4. The Report and Order adopts a technical definition of an in-line interference event so that systems can coordinate their orbits in advance. The Commission adopted an Earth-surface based (topocentric) angular separation standard, with a 10-degree-avoidance angle between satellites of different networks.

5. The Report and Order determines the priority status of the one existing licensee from the first processing round of the Ka-Band NGSO FSS, Teledesic LLC, when it coordinates with operators licensed in this second processing round for the service.

6. The Report and Order adopted service rules for the NGSO FSS service, including an implementation milestones schedule. Licensees will be required to file an annual report describing the status of satellite construction and launch dates. The Report and Order also requires that applicants disclose orbital debris mitigation plans before licensing.

Final Regulatory Flexibility Certification Back to Top

8. The Regulatory Flexibility Act of 1980, as amended (RFA), [1] requires that a regulatory flexibility analysis be prepared for notice and comment rulemaking proceedings, unless the agency certifies that “the rule will not, if promulgated, have a significant economic impact on a substantial number of small entities.” [2] The RFA generally defines “small entity” as having the same meaning as the terms “small business,” “smallorganization,” and “small governmental jurisdiction.” [3] In addition, the term “small business” has the same meaning as the term “small business concern” under the Small Business Act. [4] A small business concern is one which: (a) is independently owned and operated; (b) is not dominant in its field of operation; and (c) satisfies any additional criteria established by the Small Business Administration (SBA). [5]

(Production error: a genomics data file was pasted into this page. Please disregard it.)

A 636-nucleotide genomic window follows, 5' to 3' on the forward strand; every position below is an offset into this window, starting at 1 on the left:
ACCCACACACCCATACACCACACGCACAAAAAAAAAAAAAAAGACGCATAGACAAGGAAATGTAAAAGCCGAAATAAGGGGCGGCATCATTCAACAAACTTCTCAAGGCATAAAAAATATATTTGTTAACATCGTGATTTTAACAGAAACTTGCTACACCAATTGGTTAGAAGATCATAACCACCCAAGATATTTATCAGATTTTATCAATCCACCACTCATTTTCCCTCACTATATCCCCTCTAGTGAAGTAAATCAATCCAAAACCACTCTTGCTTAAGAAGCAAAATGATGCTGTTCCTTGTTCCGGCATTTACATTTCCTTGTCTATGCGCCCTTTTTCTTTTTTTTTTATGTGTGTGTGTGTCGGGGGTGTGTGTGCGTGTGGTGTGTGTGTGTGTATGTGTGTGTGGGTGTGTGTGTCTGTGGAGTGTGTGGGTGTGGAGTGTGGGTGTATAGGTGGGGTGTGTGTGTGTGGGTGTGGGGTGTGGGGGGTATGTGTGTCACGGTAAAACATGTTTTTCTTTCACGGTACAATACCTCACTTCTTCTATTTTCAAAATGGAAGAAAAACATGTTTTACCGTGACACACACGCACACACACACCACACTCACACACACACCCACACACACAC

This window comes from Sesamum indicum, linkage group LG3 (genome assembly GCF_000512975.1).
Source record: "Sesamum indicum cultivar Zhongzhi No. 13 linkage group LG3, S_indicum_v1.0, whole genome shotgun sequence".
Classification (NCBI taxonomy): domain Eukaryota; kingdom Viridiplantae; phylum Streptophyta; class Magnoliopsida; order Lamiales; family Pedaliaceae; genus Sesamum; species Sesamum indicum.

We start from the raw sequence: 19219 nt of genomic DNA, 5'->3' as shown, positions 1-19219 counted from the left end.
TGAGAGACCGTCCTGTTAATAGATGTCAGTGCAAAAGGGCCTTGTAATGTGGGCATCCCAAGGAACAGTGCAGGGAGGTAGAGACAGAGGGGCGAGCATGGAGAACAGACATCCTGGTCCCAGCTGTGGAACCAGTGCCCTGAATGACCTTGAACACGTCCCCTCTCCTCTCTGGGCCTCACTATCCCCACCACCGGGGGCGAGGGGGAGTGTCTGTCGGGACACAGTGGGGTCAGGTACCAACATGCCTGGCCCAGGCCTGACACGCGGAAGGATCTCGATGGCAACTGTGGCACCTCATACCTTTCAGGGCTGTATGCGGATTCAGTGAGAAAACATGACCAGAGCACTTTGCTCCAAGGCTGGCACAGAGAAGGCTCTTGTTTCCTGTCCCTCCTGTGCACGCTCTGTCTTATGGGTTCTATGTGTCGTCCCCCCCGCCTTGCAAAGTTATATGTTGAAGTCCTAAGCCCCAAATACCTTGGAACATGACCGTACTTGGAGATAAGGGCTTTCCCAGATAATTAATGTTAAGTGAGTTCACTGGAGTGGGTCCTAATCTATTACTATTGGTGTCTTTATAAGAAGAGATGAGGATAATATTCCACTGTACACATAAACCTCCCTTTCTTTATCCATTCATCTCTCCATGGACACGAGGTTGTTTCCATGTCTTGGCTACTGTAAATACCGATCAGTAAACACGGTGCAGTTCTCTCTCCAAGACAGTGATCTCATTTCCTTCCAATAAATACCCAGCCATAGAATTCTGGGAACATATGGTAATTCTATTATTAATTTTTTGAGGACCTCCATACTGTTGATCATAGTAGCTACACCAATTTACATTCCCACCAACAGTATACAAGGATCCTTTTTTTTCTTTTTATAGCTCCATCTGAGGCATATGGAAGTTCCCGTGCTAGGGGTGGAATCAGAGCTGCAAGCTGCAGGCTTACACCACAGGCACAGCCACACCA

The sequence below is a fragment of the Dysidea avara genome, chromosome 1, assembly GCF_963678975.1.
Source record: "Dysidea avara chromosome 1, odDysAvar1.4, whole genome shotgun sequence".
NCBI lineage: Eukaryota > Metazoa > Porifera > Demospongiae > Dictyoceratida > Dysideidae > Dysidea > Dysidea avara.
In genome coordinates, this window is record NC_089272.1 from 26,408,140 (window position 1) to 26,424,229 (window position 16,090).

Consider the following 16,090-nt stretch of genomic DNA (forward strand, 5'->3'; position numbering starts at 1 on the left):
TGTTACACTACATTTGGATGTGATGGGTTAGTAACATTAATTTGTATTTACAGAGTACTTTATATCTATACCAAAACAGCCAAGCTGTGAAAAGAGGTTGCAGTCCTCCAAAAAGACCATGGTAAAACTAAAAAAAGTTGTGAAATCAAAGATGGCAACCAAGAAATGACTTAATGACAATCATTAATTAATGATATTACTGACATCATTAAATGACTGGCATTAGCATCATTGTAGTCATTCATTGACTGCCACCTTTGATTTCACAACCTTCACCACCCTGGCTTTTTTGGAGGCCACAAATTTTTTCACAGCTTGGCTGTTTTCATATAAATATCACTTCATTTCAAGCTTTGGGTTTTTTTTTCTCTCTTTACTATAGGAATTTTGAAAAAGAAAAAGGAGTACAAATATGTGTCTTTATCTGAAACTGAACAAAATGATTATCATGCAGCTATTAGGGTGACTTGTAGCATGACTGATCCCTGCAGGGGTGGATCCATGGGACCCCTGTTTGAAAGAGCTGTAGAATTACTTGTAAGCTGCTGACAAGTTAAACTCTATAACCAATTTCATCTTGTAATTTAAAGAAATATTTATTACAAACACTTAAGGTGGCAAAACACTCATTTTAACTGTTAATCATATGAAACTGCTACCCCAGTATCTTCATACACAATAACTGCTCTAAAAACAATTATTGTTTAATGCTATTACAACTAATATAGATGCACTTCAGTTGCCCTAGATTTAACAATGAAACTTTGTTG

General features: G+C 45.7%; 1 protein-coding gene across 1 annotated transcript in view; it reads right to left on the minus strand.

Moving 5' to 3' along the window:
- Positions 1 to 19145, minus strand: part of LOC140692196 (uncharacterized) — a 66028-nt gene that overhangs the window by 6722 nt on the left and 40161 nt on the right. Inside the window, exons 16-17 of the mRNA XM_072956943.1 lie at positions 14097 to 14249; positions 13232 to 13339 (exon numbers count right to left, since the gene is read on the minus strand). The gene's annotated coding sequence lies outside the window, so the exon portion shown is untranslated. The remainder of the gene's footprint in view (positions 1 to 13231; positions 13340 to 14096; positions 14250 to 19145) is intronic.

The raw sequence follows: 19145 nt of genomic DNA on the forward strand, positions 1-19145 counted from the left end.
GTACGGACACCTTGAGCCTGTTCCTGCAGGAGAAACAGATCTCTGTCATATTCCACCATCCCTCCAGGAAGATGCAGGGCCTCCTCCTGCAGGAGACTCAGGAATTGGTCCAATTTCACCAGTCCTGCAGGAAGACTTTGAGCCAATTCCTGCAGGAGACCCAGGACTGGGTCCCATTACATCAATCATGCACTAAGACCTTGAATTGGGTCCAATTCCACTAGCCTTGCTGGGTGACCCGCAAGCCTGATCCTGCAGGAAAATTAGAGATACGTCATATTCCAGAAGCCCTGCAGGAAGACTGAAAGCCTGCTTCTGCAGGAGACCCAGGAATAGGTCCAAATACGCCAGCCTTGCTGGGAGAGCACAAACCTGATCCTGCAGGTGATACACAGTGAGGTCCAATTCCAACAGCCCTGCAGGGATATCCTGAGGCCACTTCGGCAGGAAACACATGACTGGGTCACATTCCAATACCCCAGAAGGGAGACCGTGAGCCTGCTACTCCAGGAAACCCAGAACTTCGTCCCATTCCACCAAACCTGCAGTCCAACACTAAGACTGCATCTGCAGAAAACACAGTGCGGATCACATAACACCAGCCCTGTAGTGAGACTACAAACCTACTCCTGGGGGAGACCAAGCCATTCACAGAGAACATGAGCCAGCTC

9. The objective of the Report and Order and of this proceeding is to assign the NGSO FSS spectrum to satellite systems operators who can implement their proposals in a manner that serves the public interest. The final rules in the Report and Order will reduce regulatory burdens and, with minimal disruption to existing FCC permittees and licensees, result in the continued development of NGSO FSS and other satellite services to the public.

10. Neither the Commission nor the U.S. Small Business Administration has developed a small business size standard specifically for NGSO FSS licensees. The appropriate size standard is therefore the SBA standard for Satellite Telecommunications, which provides that such entities are small if they have $12.5 million or less in annual revenues. [6]

11. The rules adopted in the Report and Order apply only to entities providing NGSO FSS. Small businesses will not have the financial ability to become NGSO FSS system operators because of the high implementation costs, including construction of satellite space stations and rocket launch, associated with satellite systems and services. [7] Since the spectrum and orbital resources available for assignment are not open to new entrants, we estimate that only the four applicants whose applications are pending will be authorized by the Commission to provide these services. None of the seven applicants is a small business because each has revenues in excess of $12.5 million annually or has parent companies or investors that have revenues in excess of $12.5 million annually. [8]